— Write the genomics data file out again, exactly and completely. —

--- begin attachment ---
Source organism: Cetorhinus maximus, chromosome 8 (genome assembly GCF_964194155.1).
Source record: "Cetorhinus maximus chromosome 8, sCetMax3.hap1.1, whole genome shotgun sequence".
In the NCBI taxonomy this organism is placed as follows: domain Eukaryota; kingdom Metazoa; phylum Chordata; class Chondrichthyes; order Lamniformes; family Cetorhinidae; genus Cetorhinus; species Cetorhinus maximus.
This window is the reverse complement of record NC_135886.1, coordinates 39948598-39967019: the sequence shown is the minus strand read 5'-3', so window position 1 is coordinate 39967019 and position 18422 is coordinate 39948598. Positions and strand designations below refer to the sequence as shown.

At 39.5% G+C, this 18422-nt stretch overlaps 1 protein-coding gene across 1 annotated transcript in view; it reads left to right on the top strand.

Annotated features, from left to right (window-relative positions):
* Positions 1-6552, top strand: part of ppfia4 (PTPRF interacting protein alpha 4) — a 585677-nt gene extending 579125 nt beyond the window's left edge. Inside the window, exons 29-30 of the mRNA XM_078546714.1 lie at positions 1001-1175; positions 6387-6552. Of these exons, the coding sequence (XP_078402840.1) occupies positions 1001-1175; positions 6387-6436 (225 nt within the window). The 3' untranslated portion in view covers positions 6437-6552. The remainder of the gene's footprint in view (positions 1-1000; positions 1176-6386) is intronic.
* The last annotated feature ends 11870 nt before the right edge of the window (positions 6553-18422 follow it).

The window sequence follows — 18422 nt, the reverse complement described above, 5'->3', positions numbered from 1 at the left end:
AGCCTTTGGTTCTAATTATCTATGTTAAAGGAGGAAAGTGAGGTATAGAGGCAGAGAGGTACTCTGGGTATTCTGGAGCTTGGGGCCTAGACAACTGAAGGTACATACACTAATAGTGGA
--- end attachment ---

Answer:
Source organism: Cetorhinus maximus, chromosome 8 (genome assembly GCF_964194155.1).
Source record: "Cetorhinus maximus chromosome 8, sCetMax3.hap1.1, whole genome shotgun sequence".
In the NCBI taxonomy this organism is placed as follows: domain Eukaryota; kingdom Metazoa; phylum Chordata; class Chondrichthyes; order Lamniformes; family Cetorhinidae; genus Cetorhinus; species Cetorhinus maximus.
This window is the reverse complement of record NC_135886.1, coordinates 39948598-39967019: the sequence shown is the minus strand read 5'-3', so window position 1 is coordinate 39967019 and position 18422 is coordinate 39948598. Positions and strand designations below refer to the sequence as shown.

At 39.5% G+C, this 18422-nt stretch overlaps 1 protein-coding gene across 1 annotated transcript in view; it reads left to right on the top strand.

Annotated features, from left to right (window-relative positions):
* Positions 1-6552, top strand: part of ppfia4 (PTPRF interacting protein alpha 4) — a 585677-nt gene extending 579125 nt beyond the window's left edge. Inside the window, exons 29-30 of the mRNA XM_078546714.1 lie at positions 1001-1175; positions 6387-6552. Of these exons, the coding sequence (XP_078402840.1) occupies positions 1001-1175; positions 6387-6436 (225 nt within the window). The 3' untranslated portion in view covers positions 6437-6552. The remainder of the gene's footprint in view (positions 1-1000; positions 1176-6386) is intronic.
* The last annotated feature ends 11870 nt before the right edge of the window (positions 6553-18422 follow it).

The window sequence follows — 18422 nt, the reverse complement described above, 5'->3', positions numbered from 1 at the left end:
AGCCTTTGGTTCTAATTATCTATGTTAAAGGAGGAAAGTGAGGTATAGAGGCAGAGAGGTACTCTGGGTATTCTGGAGCTTGGGGCCTAGACAACTGAAGGTACATACACTAATAGTGGA